The full title of this article should be extended to “When Things Go Wrong and They Will” to simply reflect the reality of day-to-day operation of any company. For startups it can seem that the crisis du jour becomes the crisis per hour. After funding occurs or when you really start running the business, all of the tasks that need to be performed seem to come at you and your meager or non-existent staff all at once. All issues seem to cry out to be your number one priority. The title of this book “Easy to Start, Hard to Run” and the article in this series “Everything is Easy Until You Start” acknowledge the fact that things will go wrong; you can count on it!
The best way to handle these exceptions is to think of the exceptions as the norm. In fact, when things do go right – it will be the exception. The best way to address the situation is to realize that even as the CEO, you are not in control. Instead of trying to control the situation, focus on how you will choose to respond to it. When you receive the email, the phone call, or when someone comes bursting into your office with the apparent crisis follow a simple method that will help you stay in control.
First, count to 100 by seventeens; that exercise will force you to slow down for a few seconds. When you get good at counting by seventeens, pick another prime number and do the same thing.
Second, ask one question: “Is this issue fatal to the business now?” If it truly is, drop what you are doing and respond.
Third, if not fatal, ask another question: “Who is best equipped to handle this issue besides me?” At first, as a lone entrepreneur or in a very small organization, you may be the only available person. Independent of the answer to the “who is the best person” question, ask one more question.
Fourth, ask: “How does this issue compare in importance to all of the other issues we are dealing with at this moment and how should it be prioritized?”
The issue prioritization process is by far the hardest step to take, but is also the most important. Without a conscious effort, the newest issue will become the most important issue which is probably not the case. If you end up with three number one priorities you, in effect, end up with three number three’s and no number one’s. Quickly you and your organization will begin to thrash, lose perspective, and probably start making bad decisions due to a lack of concentrated thought.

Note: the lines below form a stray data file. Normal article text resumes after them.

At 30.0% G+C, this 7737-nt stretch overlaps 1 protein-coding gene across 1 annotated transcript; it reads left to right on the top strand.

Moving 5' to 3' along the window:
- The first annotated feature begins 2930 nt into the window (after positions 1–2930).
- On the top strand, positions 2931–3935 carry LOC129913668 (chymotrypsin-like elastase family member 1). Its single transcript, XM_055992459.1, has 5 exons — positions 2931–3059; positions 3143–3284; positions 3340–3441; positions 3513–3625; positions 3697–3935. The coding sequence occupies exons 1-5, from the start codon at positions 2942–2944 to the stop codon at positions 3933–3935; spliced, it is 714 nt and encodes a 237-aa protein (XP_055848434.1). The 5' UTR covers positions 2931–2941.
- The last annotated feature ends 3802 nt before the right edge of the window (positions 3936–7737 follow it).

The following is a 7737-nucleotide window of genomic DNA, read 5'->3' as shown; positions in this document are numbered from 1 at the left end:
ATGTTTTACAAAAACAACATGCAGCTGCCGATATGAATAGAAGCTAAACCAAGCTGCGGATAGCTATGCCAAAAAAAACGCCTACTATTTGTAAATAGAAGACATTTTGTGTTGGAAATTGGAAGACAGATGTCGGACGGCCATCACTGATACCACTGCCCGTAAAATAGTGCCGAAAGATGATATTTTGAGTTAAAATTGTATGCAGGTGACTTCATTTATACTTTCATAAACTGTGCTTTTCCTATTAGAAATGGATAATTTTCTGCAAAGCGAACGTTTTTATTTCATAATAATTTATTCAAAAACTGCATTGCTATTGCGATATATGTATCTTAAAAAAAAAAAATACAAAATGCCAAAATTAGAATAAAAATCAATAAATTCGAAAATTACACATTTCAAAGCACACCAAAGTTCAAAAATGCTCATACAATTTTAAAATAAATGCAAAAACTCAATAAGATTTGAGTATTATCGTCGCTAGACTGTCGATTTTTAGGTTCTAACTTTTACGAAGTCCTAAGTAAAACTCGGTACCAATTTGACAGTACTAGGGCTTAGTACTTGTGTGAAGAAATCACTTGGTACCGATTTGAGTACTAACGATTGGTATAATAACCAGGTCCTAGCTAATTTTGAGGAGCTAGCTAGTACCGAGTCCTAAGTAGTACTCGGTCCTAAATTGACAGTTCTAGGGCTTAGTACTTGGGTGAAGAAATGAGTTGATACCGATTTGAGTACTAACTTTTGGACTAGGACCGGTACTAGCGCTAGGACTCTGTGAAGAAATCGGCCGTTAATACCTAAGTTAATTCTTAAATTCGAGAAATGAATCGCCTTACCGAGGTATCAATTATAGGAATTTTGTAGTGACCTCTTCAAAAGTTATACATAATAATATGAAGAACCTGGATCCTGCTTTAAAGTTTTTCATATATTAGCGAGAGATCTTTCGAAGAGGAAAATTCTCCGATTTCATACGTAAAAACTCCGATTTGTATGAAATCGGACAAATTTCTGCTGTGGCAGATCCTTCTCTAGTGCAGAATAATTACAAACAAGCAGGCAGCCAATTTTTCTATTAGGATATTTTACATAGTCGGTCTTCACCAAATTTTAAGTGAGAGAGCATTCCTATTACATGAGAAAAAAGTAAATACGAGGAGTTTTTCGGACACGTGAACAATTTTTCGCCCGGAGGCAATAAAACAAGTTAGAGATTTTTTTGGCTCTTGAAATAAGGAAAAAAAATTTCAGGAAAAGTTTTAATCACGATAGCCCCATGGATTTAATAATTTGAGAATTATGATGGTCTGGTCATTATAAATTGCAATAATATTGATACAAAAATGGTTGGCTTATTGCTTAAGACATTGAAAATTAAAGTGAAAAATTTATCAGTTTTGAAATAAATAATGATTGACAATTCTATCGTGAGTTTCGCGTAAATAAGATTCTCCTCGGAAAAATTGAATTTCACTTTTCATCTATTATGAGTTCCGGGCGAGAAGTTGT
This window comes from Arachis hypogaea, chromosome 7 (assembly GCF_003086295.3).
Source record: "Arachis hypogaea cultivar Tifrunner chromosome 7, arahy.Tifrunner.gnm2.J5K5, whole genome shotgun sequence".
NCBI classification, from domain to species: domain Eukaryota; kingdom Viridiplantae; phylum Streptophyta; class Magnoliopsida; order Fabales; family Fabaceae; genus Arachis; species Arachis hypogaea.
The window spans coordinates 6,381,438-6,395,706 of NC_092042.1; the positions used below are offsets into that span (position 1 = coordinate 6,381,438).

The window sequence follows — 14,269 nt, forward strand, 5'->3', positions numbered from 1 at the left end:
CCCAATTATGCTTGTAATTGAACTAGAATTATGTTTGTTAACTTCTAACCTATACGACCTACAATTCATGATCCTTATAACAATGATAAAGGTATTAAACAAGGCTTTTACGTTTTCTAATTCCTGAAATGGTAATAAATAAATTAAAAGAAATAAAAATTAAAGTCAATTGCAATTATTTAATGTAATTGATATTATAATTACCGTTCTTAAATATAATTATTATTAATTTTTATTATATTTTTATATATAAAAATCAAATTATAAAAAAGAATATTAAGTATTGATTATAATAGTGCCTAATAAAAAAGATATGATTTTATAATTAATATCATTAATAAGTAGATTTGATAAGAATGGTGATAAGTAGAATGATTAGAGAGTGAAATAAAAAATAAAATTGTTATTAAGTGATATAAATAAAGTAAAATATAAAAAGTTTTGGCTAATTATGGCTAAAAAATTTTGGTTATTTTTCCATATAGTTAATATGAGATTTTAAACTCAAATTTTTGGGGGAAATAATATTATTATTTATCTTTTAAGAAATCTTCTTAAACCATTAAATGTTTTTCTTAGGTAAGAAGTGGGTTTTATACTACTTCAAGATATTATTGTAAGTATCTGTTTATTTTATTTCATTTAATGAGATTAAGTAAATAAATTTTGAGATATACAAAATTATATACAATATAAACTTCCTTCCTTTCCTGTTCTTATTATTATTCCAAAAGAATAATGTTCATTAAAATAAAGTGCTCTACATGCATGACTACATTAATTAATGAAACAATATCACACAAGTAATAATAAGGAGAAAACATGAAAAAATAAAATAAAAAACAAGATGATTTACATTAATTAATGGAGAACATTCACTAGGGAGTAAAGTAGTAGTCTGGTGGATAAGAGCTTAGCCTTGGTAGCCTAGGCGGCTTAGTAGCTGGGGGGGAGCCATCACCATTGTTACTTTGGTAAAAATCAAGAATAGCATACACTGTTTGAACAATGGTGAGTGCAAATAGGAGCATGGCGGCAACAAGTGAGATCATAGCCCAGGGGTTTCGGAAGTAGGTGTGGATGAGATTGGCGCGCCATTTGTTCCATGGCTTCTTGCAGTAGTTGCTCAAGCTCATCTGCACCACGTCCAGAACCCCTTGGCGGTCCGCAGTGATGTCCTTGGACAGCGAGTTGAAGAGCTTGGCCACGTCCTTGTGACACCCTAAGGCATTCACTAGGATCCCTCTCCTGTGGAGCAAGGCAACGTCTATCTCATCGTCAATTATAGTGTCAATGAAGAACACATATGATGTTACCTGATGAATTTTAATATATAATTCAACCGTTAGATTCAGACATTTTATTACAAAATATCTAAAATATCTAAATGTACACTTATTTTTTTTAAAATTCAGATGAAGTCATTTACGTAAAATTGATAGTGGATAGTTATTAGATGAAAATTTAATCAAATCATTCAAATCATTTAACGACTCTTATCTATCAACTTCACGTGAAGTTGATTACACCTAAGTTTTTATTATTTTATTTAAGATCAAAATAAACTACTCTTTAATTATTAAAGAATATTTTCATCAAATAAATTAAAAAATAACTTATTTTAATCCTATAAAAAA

Although it is contrary to most people’s inclination, it may be better to consciously proceed with stop gap solutions rather than attempting to solve the issue once and for all. The key point to this approach is the consciousness of the decision to proceed with an interim solution. It is a way of buying time. Referring to it as a band aid solution has a negative connotation, but it may be the appropriate response. The band aid can hide the wound and keep it from becoming worse. Obviously, a band aid won’t stop the major bleeding from an artery; the interim solution approach will not solve a short-term fatal problem. Whether you proceed with an interim solution or a long-term method of eliminating the problem, you have to realize that ignoring the problem will not make it go away. Problems are not like fine wine that gets better with age; they sour.
The key to success in dealing with ever-present issues is to develop a methodology and then a culture of accepting the fact that problems are the norm and a systematic approach that involves prioritization is the best way of dealing with them. Avoid the new corporate dance, the Knee-Jerk, brought on by the instant reaction expectation of the Internet. Respond, do not react.